This photograph has never been printed before. It was partly damaged and unprintable in the film era. With new digital print restoring techniques, this one of a kind historical photograph is now available as an archival fine art digital print. A leading professional photo lab masterfully high resolution drum scanned Philip Hyde’s original 4X5 large format Ektachrome color transparency. This provided an 834 MB digital file far superior to any digital capture made today. From the drum scan, master landscape photographer, Photoshop expert and printer Carr Clifton carefully restored the image and crafted an exquisite print file.

The Photograph’s Historical Significance

The groundbreaking Sierra Club Books Exhibit Format Series popularized the coffee table photography book, set the standards for composition and technique for a generation of landscape photographers, brought color to landscape photography and helped to make many national parks and wilderness areas in the American West during the late 1950s, 1960s and the early 1970s. Ansel Adams, David Brower and Nancy Newhall invented the series, Eliot Porter was the best-selling book photographer, but according to an Outdoor Photographer article by Lewis Kemper in 1989, Philip Hyde was the go-to man for David Brower, series editor and Sierra Club Executive Director. More Philip Hyde’s photographs appeared in more books in the series than any other photographer. Right after Philip Hyde’s Navajo Wildlands: As Long As the Rivers Shall Run came out in 1967, Philip Hyde had already begun work on another Southwest book that became the classic Slickrock: The Canyon Country of Southeast Utah with Edward Abbey. Slickrock would be published to help build support for wilderness or national park protection of the Escalante River and for areas around Canyonlands National Park eventually added to the national park.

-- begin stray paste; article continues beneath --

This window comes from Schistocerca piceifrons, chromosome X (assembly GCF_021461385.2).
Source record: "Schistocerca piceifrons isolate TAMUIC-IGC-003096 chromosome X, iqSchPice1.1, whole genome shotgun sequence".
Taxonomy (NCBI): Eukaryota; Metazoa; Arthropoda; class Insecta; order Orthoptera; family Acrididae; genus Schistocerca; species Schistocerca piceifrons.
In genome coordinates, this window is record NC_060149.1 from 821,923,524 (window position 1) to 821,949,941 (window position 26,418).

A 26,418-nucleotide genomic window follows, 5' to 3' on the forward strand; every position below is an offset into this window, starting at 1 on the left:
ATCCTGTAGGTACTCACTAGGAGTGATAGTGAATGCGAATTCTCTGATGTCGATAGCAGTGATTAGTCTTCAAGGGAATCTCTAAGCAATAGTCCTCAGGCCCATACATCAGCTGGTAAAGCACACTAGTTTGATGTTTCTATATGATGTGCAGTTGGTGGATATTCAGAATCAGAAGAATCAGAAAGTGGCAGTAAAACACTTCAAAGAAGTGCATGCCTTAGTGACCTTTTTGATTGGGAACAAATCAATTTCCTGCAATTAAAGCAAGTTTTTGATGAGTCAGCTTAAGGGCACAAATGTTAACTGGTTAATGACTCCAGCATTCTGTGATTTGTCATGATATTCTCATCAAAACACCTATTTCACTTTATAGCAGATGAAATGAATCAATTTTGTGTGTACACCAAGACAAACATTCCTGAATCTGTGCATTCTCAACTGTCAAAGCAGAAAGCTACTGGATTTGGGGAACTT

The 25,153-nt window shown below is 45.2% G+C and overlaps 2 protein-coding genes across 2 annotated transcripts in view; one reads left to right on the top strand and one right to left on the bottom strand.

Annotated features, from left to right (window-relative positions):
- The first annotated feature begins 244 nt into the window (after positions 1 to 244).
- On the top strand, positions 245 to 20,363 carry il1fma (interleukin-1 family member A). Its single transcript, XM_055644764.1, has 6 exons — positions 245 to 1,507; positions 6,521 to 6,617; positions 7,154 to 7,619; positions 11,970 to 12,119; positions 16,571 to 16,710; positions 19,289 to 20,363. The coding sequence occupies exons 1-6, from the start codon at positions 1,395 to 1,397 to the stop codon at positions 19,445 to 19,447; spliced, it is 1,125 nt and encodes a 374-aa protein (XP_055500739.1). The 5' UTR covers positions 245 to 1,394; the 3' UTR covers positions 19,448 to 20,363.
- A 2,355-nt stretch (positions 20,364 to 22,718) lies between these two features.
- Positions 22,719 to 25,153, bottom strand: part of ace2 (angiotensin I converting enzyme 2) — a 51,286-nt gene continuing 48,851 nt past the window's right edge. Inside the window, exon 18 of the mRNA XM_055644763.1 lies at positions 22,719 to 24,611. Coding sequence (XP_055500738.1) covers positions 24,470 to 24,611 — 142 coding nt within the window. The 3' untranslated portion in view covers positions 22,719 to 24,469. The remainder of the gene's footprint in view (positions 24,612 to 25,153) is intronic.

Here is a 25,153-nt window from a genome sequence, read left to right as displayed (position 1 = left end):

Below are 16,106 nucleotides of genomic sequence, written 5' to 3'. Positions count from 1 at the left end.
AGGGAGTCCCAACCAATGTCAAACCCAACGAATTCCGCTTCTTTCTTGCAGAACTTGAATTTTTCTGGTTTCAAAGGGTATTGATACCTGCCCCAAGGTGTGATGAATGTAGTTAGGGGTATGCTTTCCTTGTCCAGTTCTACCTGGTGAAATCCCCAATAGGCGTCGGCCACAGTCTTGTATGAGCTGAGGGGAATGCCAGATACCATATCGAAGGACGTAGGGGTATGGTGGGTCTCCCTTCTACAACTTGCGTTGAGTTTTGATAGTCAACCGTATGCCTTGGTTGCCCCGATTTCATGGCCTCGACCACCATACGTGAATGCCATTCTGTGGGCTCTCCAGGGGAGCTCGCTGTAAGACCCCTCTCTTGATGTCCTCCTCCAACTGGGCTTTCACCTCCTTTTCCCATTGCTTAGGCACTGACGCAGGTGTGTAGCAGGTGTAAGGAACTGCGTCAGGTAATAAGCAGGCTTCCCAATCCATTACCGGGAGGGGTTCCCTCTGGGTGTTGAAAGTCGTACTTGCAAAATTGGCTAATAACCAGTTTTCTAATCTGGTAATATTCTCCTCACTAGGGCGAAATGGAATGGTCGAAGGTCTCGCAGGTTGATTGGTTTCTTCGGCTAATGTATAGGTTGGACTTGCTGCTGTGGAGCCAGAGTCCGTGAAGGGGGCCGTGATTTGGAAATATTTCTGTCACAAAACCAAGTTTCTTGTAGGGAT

From Philip Hyde’s Solo Escalante Travel Log, Participating In A Sierra Club Back Country Backpack, Spring 1968: Written By Philip Hyde

May 1:  Utah: Escalante Wilderness: Gates Cabin camp to the camp below 25 Mile Canyon. The Escalante River Canyon narrowed, while the bends in the river lengthened and became tighter in the corners. We began today to traverse the upper part of what the wranglers call “The Narrows.” The canyon walls were intermittently higher and the big alcoves in the ends of the river bends began to resemble the characteristics of the lower Escalante River. There were more short side canyons. I went into one on the left, entering at right angles to the Escalante River. Suddenly it turned sharply at a large sand slope. The side canyon looked promising, with a narrow bottom, high walls, cottonwoods, box elders and a few Gambel’s Oaks.

About two miles up the side canyon ended abruptly. I crawled under a passage between two huge angular boulders and entered a chamber not unlike Cathedral in the Desert in Glen Canyon, Utah. This water hollowed canyon chamber was Cathedral in the Desert’s equal in quality but not in size. The vaulted roof was not as soaring and the dimensions of the chamber were much less than Cathedral in the Desert, but this canyon chamber had much the same feeling of remote solitude and secret beauty. There was likewise a plunge pool for reflections and a magnificent sandbar with a long, graceful curve. This pool was fed by a now dry set of chute like “chimneys” in the “roof,” rather than a waterfall as in Cathedral in the Desert. The two “chimneys,” side-by-side, one and then a double-barreled one next to it, are beautifully water-sculptured. These forms make me wish there were some way to ascend to the level of the “chimneys” to see the carved stream channel above.